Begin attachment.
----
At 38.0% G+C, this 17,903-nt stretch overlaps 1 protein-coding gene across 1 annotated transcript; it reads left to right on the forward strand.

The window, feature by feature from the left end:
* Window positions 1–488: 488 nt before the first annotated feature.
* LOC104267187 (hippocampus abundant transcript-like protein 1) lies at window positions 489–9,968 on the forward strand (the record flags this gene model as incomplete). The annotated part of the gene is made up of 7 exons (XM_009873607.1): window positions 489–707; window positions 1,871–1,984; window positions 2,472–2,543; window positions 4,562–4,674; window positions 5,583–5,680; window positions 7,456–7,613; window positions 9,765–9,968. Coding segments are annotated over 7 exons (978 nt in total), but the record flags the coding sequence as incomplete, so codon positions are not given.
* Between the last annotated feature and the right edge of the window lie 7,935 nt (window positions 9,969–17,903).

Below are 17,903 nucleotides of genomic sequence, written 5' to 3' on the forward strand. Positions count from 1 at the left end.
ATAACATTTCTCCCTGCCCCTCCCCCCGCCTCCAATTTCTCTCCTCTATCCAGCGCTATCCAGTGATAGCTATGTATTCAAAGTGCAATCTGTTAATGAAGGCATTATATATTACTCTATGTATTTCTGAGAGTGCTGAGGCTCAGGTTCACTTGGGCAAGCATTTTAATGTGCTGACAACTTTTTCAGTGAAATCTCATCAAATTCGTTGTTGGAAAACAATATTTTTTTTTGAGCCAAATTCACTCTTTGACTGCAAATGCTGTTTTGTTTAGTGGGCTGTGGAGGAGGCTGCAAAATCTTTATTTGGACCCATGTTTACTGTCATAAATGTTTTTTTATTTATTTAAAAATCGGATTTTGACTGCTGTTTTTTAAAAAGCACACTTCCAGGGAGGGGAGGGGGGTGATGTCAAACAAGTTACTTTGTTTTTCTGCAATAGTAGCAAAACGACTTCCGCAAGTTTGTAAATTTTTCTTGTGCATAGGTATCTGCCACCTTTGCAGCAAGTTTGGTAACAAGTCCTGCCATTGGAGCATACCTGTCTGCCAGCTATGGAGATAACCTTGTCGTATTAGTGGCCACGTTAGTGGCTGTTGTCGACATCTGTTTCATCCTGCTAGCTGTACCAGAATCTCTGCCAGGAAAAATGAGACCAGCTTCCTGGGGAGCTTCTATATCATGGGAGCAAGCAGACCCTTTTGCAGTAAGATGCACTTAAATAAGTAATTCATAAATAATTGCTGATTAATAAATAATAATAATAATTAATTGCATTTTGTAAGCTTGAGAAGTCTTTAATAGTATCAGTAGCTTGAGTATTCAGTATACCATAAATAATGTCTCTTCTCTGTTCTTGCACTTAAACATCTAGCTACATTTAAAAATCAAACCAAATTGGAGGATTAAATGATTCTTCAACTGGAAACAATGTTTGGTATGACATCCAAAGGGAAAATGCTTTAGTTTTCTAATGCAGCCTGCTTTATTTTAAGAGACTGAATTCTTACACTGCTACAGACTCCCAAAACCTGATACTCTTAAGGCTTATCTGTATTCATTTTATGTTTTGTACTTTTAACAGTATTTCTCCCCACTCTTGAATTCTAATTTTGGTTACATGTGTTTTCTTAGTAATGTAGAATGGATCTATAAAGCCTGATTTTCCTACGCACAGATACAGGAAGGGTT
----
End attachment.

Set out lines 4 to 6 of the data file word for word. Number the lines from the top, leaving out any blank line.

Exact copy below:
* LOC104267187 (hippocampus abundant transcript-like protein 1) lies at window positions 489–9,968 on the forward strand (the record flags this gene model as incomplete). The annotated part of the gene is made up of 7 exons (XM_009873607.1): window positions 489–707; window positions 1,871–1,984; window positions 2,472–2,543; window positions 4,562–4,674; window positions 5,583–5,680; window positions 7,456–7,613; window positions 9,765–9,968. Coding segments are annotated over 7 exons (978 nt in total), but the record flags the coding sequence as incomplete, so codon positions are not given.
* Between the last annotated feature and the right edge of the window lie 7,935 nt (window positions 9,969–17,903).

Below are 17,903 nucleotides of genomic sequence, written 5' to 3' on the forward strand. Positions count from 1 at the left end.